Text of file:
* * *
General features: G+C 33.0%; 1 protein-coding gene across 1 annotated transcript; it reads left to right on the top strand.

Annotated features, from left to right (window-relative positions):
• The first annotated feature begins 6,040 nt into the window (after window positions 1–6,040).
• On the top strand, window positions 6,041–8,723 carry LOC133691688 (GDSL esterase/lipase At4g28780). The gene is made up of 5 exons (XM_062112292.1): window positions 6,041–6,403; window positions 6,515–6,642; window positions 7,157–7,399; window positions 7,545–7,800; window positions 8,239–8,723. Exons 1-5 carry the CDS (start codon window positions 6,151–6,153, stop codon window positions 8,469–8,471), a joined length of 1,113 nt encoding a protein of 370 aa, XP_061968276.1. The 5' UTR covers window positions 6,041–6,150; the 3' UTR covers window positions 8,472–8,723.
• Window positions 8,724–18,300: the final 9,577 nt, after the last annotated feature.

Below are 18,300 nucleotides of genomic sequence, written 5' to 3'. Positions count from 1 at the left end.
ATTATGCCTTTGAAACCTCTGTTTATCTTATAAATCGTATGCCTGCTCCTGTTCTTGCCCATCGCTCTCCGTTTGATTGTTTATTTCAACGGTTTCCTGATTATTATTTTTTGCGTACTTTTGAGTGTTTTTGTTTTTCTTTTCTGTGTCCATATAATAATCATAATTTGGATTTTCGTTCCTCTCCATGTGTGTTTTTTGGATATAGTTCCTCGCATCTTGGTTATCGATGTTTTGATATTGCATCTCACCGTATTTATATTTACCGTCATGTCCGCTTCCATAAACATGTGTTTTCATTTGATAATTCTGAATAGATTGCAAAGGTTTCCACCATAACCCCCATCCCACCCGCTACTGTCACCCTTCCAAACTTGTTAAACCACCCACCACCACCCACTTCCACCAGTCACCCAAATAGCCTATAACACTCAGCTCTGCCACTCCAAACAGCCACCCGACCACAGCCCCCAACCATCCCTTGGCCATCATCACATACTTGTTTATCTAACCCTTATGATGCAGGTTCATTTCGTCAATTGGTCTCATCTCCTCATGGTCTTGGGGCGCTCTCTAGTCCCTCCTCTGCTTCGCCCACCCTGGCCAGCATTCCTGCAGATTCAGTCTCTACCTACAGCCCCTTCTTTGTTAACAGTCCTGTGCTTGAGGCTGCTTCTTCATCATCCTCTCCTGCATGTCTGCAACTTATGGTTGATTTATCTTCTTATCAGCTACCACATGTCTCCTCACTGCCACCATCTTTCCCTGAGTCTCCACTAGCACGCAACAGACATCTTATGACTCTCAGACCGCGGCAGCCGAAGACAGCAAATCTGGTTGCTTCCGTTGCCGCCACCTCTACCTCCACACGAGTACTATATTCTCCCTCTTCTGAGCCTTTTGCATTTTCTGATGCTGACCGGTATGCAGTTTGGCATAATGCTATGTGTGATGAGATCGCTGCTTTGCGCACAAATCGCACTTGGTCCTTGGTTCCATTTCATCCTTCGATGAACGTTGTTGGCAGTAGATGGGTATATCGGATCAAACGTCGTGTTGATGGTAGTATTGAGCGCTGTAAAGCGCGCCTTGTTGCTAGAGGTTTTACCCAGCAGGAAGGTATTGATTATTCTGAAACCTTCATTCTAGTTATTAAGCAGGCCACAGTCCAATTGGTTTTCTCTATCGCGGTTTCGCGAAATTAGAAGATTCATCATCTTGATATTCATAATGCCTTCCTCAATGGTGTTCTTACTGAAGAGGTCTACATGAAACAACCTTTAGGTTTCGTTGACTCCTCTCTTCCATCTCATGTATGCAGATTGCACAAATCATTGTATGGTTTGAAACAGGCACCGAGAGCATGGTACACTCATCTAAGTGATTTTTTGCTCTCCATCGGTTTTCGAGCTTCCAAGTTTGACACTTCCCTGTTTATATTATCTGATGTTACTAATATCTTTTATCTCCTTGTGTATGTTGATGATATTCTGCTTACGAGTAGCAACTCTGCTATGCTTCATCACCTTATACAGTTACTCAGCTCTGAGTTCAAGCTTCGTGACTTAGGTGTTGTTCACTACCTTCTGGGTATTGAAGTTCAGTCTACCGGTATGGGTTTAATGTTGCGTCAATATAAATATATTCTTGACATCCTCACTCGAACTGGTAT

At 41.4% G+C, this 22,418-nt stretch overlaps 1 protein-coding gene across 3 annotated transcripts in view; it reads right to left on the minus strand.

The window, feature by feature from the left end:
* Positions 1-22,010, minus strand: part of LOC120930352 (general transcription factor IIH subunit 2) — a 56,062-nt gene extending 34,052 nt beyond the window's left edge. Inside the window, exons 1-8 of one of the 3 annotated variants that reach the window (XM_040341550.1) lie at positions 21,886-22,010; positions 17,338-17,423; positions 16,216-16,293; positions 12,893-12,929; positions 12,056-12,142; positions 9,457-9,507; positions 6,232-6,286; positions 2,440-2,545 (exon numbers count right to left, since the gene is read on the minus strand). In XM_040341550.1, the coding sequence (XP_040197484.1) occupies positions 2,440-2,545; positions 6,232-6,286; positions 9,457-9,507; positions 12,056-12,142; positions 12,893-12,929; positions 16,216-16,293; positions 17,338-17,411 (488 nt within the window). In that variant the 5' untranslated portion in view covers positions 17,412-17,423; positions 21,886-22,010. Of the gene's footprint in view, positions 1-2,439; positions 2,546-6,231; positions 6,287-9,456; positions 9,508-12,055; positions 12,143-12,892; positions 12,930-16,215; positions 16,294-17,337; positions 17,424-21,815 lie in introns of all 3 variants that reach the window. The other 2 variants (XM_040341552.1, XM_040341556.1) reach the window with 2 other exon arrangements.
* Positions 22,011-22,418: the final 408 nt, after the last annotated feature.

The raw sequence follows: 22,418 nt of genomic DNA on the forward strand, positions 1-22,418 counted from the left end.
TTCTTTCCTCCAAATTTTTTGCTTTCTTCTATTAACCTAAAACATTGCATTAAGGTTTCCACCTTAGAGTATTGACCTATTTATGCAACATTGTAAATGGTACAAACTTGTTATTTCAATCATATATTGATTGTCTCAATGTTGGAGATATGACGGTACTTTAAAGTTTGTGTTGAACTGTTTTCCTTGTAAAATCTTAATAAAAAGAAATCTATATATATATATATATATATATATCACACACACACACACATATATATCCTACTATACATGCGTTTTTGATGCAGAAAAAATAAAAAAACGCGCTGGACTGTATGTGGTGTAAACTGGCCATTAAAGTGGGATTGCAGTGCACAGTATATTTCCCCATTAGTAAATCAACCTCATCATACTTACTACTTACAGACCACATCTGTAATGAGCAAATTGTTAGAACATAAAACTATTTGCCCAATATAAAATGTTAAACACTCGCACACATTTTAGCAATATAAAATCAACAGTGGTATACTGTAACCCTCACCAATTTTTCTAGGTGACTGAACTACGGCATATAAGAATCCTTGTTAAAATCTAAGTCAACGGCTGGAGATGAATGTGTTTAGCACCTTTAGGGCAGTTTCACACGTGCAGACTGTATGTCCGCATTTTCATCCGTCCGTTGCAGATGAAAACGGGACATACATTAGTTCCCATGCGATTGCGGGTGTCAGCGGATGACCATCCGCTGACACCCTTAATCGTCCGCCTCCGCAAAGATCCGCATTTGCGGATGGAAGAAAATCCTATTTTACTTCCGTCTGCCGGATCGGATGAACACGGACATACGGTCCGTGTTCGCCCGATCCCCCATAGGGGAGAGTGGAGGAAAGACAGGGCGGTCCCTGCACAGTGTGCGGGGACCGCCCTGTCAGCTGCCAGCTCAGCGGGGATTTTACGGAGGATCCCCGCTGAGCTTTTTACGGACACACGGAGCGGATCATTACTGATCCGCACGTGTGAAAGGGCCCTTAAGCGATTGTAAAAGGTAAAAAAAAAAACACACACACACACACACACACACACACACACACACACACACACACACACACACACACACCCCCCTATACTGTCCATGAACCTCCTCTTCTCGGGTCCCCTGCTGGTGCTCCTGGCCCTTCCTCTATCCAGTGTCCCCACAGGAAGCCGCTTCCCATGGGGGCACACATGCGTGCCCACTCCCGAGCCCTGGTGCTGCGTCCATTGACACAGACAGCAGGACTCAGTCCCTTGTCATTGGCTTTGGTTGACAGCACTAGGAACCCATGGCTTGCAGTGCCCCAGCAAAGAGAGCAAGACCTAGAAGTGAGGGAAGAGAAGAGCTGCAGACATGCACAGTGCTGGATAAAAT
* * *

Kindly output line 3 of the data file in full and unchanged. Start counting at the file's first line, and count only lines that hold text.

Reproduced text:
• The first annotated feature begins 6,040 nt into the window (after window positions 1–6,040).